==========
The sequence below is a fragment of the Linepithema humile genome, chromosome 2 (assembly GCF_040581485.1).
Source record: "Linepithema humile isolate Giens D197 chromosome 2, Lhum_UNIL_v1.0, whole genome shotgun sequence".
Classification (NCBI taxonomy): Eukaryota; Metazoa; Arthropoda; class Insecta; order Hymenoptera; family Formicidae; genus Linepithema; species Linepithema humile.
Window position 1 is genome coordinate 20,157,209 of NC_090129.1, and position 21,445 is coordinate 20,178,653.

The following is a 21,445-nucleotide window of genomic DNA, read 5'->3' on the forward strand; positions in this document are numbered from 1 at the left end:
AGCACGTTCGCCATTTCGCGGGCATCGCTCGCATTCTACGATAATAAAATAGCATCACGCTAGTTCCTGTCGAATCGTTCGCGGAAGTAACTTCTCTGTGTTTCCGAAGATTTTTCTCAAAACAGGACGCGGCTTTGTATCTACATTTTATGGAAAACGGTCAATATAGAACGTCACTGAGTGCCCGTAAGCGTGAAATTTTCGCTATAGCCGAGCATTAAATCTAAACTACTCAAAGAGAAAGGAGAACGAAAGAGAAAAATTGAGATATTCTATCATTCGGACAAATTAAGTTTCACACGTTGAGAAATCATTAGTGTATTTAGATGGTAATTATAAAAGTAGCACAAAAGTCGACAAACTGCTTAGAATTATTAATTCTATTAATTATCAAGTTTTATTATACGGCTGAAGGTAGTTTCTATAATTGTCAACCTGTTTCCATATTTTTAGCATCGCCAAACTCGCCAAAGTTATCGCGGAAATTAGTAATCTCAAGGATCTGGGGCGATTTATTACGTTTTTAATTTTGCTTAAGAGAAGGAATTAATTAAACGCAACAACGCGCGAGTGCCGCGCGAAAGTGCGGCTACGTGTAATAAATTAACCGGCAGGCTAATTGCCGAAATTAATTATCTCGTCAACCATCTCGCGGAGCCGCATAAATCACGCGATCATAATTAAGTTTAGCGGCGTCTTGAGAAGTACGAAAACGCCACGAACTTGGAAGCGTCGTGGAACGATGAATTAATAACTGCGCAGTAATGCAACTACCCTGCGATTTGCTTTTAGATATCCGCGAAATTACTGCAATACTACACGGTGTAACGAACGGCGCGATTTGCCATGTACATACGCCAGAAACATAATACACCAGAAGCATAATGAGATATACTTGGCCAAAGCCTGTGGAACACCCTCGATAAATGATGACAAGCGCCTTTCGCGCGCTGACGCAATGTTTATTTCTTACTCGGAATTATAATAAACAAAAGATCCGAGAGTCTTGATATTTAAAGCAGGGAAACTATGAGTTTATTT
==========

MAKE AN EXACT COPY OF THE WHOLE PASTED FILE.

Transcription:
The sequence below is a fragment of the Linepithema humile genome, chromosome 2 (assembly GCF_040581485.1).
Source record: "Linepithema humile isolate Giens D197 chromosome 2, Lhum_UNIL_v1.0, whole genome shotgun sequence".
Classification (NCBI taxonomy): Eukaryota; Metazoa; Arthropoda; class Insecta; order Hymenoptera; family Formicidae; genus Linepithema; species Linepithema humile.
Window position 1 is genome coordinate 20,157,209 of NC_090129.1, and position 21,445 is coordinate 20,178,653.

The following is a 21,445-nucleotide window of genomic DNA, read 5'->3' on the forward strand; positions in this document are numbered from 1 at the left end:
AGCACGTTCGCCATTTCGCGGGCATCGCTCGCATTCTACGATAATAAAATAGCATCACGCTAGTTCCTGTCGAATCGTTCGCGGAAGTAACTTCTCTGTGTTTCCGAAGATTTTTCTCAAAACAGGACGCGGCTTTGTATCTACATTTTATGGAAAACGGTCAATATAGAACGTCACTGAGTGCCCGTAAGCGTGAAATTTTCGCTATAGCCGAGCATTAAATCTAAACTACTCAAAGAGAAAGGAGAACGAAAGAGAAAAATTGAGATATTCTATCATTCGGACAAATTAAGTTTCACACGTTGAGAAATCATTAGTGTATTTAGATGGTAATTATAAAAGTAGCACAAAAGTCGACAAACTGCTTAGAATTATTAATTCTATTAATTATCAAGTTTTATTATACGGCTGAAGGTAGTTTCTATAATTGTCAACCTGTTTCCATATTTTTAGCATCGCCAAACTCGCCAAAGTTATCGCGGAAATTAGTAATCTCAAGGATCTGGGGCGATTTATTACGTTTTTAATTTTGCTTAAGAGAAGGAATTAATTAAACGCAACAACGCGCGAGTGCCGCGCGAAAGTGCGGCTACGTGTAATAAATTAACCGGCAGGCTAATTGCCGAAATTAATTATCTCGTCAACCATCTCGCGGAGCCGCATAAATCACGCGATCATAATTAAGTTTAGCGGCGTCTTGAGAAGTACGAAAACGCCACGAACTTGGAAGCGTCGTGGAACGATGAATTAATAACTGCGCAGTAATGCAACTACCCTGCGATTTGCTTTTAGATATCCGCGAAATTACTGCAATACTACACGGTGTAACGAACGGCGCGATTTGCCATGTACATACGCCAGAAACATAATACACCAGAAGCATAATGAGATATACTTGGCCAAAGCCTGTGGAACACCCTCGATAAATGATGACAAGCGCCTTTCGCGCGCTGACGCAATGTTTATTTCTTACTCGGAATTATAATAAACAAAAGATCCGAGAGTCTTGATATTTAAAGCAGGGAAACTATGAGTTTATTT